At The Way of the Dog, we sincerely hope that this article has provided you with some essential advice on recognising and acting upon any signs of overheating in dogs. There are 4 key elements to remember:
- Be aware of putting your dog in a situation or environment where overheating is possible.
- Always monitor your dog for signs of overheating.
- Act to reduce the temperature of an overheating dog quickly and effectively.
- Always consult your vet if overheating has occurred and any of the symptoms of heat stroke have been displayed.
Enjoy the summer. Enjoy your dog.
Contribution by Matthew@HeppinessWebDesign
Sources and further reading:
Various articles at www.petmd.com
Temperature of a Healthy Dog (1999) – Jie Yao Huang (Janice)
Thermoregulation in Dogs and the Dangers of Hyperthermia for the Layperson (2011) – Jerilee A. Zezula, D.V.M.
Winter is a fabulous time to take your dog out for a walk; the fresh air will do you both good. But as the mercury drops in the thermometer, certain health hazards are created that every dog owner needs to be aware of.
At The Way of the Dog, we do not aim to sensationalise issues or scaremonger. Our articles are focused on our experiences in dog world and informing dog owners of how best to maintain the health and wellbeing of their canine friend. This article is intended to inform you of possible risks to your dog’s health.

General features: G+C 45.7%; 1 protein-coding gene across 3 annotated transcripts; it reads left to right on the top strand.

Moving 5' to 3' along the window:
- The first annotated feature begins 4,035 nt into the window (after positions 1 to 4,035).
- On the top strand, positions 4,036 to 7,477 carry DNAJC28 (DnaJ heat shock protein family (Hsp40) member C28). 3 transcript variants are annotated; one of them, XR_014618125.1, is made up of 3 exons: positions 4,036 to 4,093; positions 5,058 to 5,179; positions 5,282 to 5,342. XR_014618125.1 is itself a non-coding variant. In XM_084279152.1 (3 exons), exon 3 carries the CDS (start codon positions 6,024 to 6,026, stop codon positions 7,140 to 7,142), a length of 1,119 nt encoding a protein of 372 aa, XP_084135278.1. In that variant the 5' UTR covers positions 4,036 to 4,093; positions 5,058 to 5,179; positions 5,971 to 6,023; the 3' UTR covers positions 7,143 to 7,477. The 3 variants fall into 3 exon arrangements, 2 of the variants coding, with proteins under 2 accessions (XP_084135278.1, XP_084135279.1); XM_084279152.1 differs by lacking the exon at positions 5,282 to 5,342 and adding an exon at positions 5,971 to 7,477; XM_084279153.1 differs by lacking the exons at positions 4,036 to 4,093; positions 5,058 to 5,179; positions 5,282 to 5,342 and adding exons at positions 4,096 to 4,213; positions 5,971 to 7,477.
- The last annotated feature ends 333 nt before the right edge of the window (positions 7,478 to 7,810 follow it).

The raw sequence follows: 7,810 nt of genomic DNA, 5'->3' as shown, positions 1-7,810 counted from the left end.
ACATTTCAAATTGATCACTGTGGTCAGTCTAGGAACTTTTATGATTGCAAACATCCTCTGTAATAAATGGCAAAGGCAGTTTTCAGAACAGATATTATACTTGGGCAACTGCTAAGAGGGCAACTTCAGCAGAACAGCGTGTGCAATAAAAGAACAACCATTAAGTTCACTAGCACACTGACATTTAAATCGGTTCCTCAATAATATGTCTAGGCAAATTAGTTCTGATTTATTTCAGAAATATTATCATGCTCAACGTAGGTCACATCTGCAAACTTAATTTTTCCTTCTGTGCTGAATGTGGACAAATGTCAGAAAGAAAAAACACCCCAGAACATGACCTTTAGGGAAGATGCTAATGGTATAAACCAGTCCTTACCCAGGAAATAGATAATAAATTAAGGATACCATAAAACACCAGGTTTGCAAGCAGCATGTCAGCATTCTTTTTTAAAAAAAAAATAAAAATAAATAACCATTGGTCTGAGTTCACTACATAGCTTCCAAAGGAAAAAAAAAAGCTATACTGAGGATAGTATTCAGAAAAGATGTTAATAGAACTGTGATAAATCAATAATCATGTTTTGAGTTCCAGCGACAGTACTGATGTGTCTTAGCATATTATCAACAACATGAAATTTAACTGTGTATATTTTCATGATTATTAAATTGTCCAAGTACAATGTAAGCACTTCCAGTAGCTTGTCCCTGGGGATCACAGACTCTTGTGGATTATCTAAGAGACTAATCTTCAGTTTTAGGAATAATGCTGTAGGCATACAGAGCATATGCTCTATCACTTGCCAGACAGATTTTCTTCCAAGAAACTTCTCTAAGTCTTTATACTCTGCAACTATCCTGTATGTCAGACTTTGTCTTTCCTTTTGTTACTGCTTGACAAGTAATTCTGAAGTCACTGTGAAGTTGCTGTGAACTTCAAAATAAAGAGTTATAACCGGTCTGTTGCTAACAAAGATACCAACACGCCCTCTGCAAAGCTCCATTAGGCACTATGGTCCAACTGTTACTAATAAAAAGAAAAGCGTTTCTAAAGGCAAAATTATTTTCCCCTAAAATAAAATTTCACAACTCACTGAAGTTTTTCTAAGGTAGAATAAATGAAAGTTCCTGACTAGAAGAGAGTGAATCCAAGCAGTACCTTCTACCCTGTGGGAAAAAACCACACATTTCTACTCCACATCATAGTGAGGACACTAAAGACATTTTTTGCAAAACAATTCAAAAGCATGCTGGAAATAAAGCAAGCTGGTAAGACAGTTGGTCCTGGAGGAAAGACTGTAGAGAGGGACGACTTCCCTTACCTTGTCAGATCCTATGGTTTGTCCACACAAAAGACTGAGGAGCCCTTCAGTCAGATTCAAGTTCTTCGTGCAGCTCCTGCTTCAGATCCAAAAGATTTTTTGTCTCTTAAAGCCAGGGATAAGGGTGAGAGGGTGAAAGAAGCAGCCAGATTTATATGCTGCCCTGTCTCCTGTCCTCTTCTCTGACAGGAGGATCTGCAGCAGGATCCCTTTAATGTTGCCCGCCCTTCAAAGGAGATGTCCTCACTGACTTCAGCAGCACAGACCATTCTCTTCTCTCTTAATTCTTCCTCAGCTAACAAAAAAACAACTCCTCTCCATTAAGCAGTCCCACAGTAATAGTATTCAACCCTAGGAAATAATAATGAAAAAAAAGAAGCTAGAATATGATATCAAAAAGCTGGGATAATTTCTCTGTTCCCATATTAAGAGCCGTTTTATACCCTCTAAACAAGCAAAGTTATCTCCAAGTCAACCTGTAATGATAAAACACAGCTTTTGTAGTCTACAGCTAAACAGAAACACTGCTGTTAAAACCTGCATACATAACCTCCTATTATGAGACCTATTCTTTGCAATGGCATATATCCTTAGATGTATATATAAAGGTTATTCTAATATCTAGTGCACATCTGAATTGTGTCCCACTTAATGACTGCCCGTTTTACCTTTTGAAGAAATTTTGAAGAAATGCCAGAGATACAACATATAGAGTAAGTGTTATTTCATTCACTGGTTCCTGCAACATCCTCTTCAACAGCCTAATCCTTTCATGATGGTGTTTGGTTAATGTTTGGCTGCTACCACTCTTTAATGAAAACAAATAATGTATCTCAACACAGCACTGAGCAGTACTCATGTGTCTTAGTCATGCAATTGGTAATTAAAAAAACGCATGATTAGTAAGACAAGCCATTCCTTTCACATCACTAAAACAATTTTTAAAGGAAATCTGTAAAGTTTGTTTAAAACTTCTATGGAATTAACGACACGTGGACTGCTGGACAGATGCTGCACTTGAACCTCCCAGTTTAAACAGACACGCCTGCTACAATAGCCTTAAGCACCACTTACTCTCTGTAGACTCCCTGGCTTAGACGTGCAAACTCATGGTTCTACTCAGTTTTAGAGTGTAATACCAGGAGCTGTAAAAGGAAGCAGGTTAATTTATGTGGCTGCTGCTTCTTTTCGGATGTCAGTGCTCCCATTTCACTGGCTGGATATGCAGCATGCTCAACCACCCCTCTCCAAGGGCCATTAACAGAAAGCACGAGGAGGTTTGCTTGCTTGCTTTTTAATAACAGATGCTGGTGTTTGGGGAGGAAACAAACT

A common winter related ailment in dogs is anti-freeze poisoning. Anti-freeze contains the toxin ethylene glycol, which is sweet and irresistible to dogs. They’ll lick up drips from leaking car coolant systems and brake systems or drink from contaminated puddles and other water sources.
It does not take a significant amount of ethylene glycol to cause fatal damage to a dog, as low as 2-3ml per pound of the dog’s weight.
Dog owners should:
- NEVER decant anti-freeze into another container.
- Store anti-freeze in a secure place with lids securely closed.
- Check cars for leaks and if found get them fixed.
- Check their driveways, parking spaces and garages for contamination.
- Use a funnel when topping up anti-freeze to reduce spills.
- Dispose of old/unused anti-freeze at an approved waste management facility.
Anti-freeze poisoning occurs in two phases. In the first phase, the animal typically appears lethargic, disoriented, uncoordinated and groggy. Symptoms usually appear 30 minutes to one hour after ingestion and can last for several hours.
The second phase, which can last up to three days, is characterized by symptoms such as vomiting, oral and gastric ulcers, kidney failure, coma and death.